Preparing for Life as a Real Old Person with Parkinson's (ROPWP)

PD is progressive, and it keeps on marching with us through life to the end. That is certain. PD has been my companion for 40 years now (harking back to those early symptoms). And 16 years since diagnosis. And with no remission, it just keeps on pushing you along.

Knowing I might need nursing care one day (in the distant future), my husband and I decided to move near family and renovate a new (to us) house with my future health status in mind. Neither of us want to go to a care facility. Our goal is to be at home as long as possible. My husband and I talked about what things we could do now, that would help us stay in our home. Regardless of your circumstances, I hope you will get some ideas to help you.

The move across country put us nearer to family. We bought a home and renovated it to be wheelchair friendly. We replaced carpeting with tile.

We renovated the master bath to allow wheelchairs in and about, and in the shower, we added a bidet to the toilet seat. OK, I can hear you thinking ewwwwww! What the heck?! But trust me, for hygiene, and especially for the people who may have the job of bathing you, a bidet is wonderful thing.

We added pocket doors to give easier access. We have a slight ramp to the front door. Every bathroom has handicap bars in the showers and WC area.

We have plans to transform a bedroom with a private bath into a temporary living area for any in-home-health-providers (IHHP). We will provide bed, tv, internet, small fridge—similar to a hotel room. This will give family and IHHP privacy when needed. And it will be more comfortable for the IHHP to have a designated place to go when not on duty.

Compile a list of any surgeries or major health conditions you have had. When dealing with my mother in hospital (stroke and Alzheimers), I learned to carry with me her Health POA and health end of life requests, plus a list of surgeries. It didn’t matter that hospital “Admitting” had scanned in that info, I still had to give the documents to physical therapy, and the nurses at the floor where her room was. I started carrying all of this info in the car’s glove compartment because I seemed to always need it.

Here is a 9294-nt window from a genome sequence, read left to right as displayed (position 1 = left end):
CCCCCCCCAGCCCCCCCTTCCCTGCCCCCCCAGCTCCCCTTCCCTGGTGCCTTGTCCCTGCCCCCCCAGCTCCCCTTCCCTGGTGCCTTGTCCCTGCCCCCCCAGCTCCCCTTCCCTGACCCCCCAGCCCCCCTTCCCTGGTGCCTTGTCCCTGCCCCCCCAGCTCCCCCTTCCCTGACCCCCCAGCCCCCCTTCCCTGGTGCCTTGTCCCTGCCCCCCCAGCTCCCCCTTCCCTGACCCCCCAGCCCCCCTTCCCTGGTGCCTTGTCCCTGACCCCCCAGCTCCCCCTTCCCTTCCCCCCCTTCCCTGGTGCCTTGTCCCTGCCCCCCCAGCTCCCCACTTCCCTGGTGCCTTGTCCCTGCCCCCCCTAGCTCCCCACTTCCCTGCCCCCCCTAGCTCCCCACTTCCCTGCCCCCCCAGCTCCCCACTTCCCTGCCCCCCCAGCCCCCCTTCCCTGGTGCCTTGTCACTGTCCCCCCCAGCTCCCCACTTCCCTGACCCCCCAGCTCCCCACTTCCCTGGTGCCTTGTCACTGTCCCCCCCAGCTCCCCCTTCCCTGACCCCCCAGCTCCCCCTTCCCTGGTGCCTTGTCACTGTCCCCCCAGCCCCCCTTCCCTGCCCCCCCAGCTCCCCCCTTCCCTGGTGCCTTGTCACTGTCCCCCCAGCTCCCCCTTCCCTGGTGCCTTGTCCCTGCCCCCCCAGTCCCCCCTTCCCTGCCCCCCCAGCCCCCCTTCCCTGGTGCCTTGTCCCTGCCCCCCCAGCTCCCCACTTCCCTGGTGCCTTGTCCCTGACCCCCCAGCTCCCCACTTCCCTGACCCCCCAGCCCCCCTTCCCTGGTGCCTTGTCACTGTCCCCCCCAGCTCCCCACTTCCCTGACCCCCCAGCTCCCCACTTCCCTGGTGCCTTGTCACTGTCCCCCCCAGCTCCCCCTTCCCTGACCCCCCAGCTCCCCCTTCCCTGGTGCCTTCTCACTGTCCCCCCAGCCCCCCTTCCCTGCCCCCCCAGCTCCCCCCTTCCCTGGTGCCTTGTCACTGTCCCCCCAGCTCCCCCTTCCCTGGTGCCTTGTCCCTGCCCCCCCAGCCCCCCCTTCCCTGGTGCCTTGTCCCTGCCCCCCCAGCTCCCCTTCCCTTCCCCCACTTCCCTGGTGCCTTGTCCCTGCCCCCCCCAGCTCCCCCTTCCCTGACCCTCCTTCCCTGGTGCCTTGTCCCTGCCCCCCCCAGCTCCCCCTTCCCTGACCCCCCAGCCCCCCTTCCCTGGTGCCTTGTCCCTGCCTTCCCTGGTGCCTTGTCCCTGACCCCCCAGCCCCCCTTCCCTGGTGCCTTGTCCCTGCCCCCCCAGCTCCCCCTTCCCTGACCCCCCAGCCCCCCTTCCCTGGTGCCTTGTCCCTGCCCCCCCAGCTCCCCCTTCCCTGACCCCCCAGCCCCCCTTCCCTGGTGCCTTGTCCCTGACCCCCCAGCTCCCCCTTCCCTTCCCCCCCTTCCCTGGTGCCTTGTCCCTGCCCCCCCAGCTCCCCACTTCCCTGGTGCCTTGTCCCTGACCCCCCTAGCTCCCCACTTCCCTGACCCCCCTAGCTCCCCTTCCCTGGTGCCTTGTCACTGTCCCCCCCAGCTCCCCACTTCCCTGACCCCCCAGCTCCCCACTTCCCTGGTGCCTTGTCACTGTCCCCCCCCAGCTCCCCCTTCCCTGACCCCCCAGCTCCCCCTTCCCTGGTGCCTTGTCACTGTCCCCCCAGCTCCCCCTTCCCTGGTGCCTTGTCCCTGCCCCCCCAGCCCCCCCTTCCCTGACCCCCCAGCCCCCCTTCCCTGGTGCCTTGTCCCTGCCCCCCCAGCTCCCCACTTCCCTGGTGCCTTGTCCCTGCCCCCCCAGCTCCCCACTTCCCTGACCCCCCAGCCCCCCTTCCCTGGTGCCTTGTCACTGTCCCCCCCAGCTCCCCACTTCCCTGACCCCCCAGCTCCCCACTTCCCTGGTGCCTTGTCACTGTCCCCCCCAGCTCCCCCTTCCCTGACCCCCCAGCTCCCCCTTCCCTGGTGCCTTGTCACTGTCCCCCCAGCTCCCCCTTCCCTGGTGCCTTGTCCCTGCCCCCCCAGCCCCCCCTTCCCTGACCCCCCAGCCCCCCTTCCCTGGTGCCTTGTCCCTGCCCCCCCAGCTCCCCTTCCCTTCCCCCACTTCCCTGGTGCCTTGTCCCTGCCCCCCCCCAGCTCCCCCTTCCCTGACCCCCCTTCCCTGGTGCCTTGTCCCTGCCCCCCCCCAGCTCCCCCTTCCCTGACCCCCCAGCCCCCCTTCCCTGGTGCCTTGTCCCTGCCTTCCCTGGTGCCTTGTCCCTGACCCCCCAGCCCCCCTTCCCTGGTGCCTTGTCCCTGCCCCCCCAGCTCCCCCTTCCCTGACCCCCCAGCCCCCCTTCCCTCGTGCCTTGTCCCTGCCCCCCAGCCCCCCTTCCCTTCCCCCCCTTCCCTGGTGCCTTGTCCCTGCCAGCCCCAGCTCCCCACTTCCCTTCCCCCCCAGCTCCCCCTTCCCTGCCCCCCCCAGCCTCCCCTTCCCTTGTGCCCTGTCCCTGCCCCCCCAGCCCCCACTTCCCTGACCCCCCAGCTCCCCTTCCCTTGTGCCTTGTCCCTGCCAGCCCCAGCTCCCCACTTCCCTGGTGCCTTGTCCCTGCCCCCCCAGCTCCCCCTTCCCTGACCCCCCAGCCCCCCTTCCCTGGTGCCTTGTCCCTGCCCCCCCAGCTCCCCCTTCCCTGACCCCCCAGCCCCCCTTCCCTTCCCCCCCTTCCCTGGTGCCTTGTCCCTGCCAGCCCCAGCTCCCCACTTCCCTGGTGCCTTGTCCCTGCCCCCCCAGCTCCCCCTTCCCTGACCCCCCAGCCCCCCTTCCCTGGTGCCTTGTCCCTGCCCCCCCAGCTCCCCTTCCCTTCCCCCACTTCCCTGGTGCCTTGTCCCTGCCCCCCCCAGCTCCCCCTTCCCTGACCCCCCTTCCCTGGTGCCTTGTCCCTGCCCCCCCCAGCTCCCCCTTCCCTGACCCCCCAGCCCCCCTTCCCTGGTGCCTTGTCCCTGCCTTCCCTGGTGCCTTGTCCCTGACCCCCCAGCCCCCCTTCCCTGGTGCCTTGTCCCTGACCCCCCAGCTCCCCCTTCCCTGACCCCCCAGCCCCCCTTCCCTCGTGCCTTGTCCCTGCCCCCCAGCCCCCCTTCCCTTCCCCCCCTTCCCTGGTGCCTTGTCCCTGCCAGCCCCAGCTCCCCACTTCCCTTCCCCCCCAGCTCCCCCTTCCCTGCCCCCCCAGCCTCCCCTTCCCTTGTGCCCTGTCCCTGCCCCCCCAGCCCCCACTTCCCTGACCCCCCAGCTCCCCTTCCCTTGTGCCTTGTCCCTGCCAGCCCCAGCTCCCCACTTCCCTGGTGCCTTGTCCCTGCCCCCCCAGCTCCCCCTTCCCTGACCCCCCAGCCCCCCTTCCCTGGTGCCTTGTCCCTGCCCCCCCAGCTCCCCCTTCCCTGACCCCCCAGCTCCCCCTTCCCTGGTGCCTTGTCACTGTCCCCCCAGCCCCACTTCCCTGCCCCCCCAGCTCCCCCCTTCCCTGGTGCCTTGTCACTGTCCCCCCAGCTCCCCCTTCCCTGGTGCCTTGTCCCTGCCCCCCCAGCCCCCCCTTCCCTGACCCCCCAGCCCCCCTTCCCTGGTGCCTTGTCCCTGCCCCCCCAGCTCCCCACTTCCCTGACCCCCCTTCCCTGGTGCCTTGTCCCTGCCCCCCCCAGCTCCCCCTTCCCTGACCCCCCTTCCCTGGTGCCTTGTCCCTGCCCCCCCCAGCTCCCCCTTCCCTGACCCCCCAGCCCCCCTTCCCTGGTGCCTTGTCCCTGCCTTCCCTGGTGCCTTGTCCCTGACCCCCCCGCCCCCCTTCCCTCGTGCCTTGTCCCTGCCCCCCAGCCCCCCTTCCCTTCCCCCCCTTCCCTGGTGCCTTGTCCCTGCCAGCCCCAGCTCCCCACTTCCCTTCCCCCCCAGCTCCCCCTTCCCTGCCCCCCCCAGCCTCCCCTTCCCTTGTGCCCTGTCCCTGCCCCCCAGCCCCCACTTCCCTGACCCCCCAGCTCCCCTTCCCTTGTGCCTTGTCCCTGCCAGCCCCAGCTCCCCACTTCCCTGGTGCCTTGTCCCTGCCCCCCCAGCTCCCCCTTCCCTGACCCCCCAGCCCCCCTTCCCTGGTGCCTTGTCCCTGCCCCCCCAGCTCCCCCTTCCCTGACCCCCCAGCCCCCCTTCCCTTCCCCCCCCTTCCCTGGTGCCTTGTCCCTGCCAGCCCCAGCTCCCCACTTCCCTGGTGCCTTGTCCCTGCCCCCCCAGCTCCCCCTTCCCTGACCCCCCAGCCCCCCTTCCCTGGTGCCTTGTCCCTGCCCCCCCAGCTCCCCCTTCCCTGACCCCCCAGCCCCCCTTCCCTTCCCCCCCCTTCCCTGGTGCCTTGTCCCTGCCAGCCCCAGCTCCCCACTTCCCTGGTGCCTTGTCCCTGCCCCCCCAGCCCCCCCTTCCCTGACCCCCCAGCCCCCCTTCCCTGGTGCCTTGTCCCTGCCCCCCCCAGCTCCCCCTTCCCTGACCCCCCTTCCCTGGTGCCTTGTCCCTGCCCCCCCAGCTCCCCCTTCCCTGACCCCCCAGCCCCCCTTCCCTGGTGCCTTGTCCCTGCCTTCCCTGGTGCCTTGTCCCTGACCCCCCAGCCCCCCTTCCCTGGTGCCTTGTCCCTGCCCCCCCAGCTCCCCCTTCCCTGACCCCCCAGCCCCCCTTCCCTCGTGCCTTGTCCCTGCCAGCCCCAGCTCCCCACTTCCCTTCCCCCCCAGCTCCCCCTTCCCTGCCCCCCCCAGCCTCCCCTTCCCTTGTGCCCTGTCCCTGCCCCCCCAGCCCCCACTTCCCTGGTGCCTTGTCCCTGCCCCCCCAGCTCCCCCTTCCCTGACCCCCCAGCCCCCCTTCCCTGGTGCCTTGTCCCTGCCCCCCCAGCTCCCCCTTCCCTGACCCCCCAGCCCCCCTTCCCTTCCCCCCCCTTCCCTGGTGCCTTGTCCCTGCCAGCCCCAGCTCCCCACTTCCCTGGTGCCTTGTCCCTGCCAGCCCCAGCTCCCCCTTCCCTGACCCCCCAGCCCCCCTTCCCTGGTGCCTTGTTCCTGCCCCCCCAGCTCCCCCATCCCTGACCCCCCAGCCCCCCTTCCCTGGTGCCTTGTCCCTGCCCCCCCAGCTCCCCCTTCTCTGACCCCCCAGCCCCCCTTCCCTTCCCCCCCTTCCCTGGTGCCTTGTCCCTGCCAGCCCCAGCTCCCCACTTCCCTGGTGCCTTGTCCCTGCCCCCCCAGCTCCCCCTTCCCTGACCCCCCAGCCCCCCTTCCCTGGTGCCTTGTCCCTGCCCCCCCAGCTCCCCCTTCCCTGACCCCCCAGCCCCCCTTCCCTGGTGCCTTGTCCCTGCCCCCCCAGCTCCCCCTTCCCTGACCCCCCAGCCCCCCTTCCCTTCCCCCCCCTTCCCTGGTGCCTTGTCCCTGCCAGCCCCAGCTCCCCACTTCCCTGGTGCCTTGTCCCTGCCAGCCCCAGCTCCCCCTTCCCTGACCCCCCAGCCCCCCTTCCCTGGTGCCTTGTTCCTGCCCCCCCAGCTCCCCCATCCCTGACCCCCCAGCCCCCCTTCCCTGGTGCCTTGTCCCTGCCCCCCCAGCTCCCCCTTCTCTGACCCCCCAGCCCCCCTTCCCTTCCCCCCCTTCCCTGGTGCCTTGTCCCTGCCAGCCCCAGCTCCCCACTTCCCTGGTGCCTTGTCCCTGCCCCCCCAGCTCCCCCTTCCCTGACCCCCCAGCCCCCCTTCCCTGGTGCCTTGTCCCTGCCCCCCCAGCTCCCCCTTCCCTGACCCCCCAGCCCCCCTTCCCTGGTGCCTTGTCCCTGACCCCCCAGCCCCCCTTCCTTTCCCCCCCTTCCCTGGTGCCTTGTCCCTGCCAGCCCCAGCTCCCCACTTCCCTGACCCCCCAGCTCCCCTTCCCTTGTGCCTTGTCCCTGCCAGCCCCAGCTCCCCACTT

Following is a list of things to think about.

• Remove carpeting and replace with tile—this should help reduce falls

• Remove throw rugs

• Position furniture with extra space between pieces

• Add ramps to the front entry and other entries

• Move the bedroom to the ground floor

• Add handicap rails in the bathrooms

• Have health care permissions legally set up and on hand

• Make a list of your surgeries and health problems

• Get a “bidet” that replaces of your toilet seat (trust me)

• Visit a lawyer and set up the paperwork so family members will clearly know your what your wishes are.

Jean Burns was a presenter and committee member at the 4th World Parkinson Congress in Portland, and she presented at 5th World Parkinson Congress in Kyoto. Jean helped launch the WPC Video Competition and WPC Blogger Partners. She has participated in over 25 clinical trials and is an active Parkinson’s advocate.

Ideas and opinions expressed in this post reflect that of the authors solely. They do not reflect the opinions or positions of the World Parkinson Coalition®